No Pomp and Circumstance? Thank GAWD!

In Japan March 1st is a day where every 3rd year high school student is nervous, but excited for. Yesterday just so happened to be that day, meaning all over the country of Japan students had graduated from high school. Graduation for many is an exciting time. It is a time that we all know is precious, a moment we engrave into our memories so we’ll never forget. Though there are differences on how each person experiences the tradition that is graduation in the end we all complete the same goal. We survived by making it to the finish line.

Japanese graduations are fairly different form the American fan fair graduations I am use to. For one, Pomp and Circumstance is not played during any point of the ceremony, something I am terribly grateful for. But besides that, there are other differences and similarities as well.

In Japan there is a strange use of military like protocol during any event or ceremony and graduation isn’t an exception. While it is a time for celebration, it is still rather strict in being black and white. Everyone is to bow, stand, and respond at all the precise moments. There is always a teacher that is in charge of calling out each command that is to be followed. I guess you could say it is similar to old school Sunday mass, for those of you who know what I am talking about. Though events like this give off a strict feeling, it is rather a show of respect, something I fear America has lost.

Just a little less than a year ago my brother graduated from high school himself. His ceremony was nothing like I remember graduation being when I was younger. (Wow, sounding old there…) For my brothers, students had been dressed in jeans and sneakers while wearing their cap and gown. The ceremony was also dragged with longer than necessary speeches. The audience and students alike had not been interested in the event unfolding before them. Instead everyone was captured by their phones, Facebook, and other apps. Myself included.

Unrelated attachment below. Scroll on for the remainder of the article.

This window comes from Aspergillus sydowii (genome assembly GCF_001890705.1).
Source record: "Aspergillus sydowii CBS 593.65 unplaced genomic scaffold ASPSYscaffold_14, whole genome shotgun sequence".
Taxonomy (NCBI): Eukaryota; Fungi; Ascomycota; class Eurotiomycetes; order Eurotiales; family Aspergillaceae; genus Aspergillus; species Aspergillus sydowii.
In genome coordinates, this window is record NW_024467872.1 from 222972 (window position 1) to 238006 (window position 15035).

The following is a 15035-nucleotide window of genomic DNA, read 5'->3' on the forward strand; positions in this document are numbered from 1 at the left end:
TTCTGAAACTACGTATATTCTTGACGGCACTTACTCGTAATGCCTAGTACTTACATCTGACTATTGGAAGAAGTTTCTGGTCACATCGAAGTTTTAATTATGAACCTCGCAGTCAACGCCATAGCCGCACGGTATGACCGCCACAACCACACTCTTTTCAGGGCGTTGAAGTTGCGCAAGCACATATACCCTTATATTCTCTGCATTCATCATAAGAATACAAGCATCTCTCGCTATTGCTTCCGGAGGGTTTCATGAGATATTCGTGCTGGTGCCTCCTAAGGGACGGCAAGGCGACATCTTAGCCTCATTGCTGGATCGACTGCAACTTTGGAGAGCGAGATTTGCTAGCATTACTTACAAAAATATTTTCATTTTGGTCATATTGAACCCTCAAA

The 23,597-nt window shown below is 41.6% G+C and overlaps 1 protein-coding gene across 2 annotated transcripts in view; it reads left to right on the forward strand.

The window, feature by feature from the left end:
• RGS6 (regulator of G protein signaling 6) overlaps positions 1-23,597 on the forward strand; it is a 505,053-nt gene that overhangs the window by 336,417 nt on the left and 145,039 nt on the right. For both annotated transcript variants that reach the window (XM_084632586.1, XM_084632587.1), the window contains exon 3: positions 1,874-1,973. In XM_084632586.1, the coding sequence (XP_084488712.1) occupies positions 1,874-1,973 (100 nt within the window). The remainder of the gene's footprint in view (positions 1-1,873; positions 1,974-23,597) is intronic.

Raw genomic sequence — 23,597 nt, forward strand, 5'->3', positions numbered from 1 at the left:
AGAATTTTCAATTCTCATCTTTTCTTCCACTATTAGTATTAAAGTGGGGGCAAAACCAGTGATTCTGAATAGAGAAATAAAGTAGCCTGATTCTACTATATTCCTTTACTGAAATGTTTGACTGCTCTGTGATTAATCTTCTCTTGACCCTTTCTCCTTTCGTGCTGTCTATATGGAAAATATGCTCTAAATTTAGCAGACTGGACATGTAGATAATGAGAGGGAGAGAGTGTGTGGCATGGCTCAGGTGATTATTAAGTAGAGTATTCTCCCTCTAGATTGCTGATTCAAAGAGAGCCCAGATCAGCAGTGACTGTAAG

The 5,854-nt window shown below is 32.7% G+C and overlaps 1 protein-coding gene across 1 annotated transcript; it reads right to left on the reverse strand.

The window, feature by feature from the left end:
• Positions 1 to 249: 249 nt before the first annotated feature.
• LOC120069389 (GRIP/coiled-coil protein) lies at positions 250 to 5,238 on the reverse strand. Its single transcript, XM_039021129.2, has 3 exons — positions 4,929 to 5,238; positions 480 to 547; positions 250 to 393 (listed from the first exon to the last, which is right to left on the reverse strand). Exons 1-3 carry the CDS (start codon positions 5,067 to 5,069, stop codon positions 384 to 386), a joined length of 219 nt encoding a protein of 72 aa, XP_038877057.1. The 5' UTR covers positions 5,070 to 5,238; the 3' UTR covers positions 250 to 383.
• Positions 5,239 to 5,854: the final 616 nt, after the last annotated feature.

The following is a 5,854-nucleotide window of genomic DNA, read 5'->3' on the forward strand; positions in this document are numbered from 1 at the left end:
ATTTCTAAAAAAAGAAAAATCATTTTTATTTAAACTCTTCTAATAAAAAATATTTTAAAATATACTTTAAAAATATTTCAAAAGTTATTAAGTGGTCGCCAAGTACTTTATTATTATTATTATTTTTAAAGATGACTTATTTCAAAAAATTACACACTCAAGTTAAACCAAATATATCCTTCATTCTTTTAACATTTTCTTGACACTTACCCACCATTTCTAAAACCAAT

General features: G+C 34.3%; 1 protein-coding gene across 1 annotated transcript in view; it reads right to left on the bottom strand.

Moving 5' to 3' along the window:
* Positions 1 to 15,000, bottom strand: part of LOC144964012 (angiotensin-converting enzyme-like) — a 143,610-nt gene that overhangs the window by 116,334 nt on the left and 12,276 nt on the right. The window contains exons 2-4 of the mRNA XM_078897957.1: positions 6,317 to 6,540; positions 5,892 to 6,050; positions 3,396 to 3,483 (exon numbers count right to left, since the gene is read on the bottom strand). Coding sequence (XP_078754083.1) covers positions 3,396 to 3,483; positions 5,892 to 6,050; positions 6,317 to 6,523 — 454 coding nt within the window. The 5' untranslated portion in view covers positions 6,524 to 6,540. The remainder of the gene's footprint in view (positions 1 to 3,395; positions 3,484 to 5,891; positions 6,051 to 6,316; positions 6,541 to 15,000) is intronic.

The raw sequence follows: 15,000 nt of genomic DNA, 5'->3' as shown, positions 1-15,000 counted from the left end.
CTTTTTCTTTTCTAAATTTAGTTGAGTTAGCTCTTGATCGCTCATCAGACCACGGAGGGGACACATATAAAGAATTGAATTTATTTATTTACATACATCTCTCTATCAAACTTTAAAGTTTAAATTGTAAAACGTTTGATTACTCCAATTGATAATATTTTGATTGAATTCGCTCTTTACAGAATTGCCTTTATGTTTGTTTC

The Japanese version I saw yesterday was not like ones I had seen in all my years viewing high school and college graduations. I know not everyone had been excited to be sitting in a freezing cold gym, because Japan does not have heated or air-conditioned gymnasiums, everyone was still attentive. The speeches didn’t drag on, no one was on their cell phone and the whole ceremony was completed within an hour. The best part, at least at my base school, there is no procession of every student to receive a diploma. One student walks up onto the stage to receive a diploma on behalf of all the students, who would later each receive their own.

Since graduation takes place during the school day for Japanese students there time for socializing, senior photo albums to be signed, and student clubs hosting farewell parties. The 3rd years also have one last long homeroom with their classmates, parents, and homeroom teachers. It is a long emotional day for the students, but the students smiles full of warmth and joy take away from the sadness of saying good bye.

Though I didn’t have the opportunity to teach this years graduating students, I was lucky enough to get to know a few of them. I do wish them all the happiness and luck in the world on their life’s journey. The road will be long and filled with bumps, but I have faith they will make it through. To all the students out their who graduated, congratulations! Best of luck!

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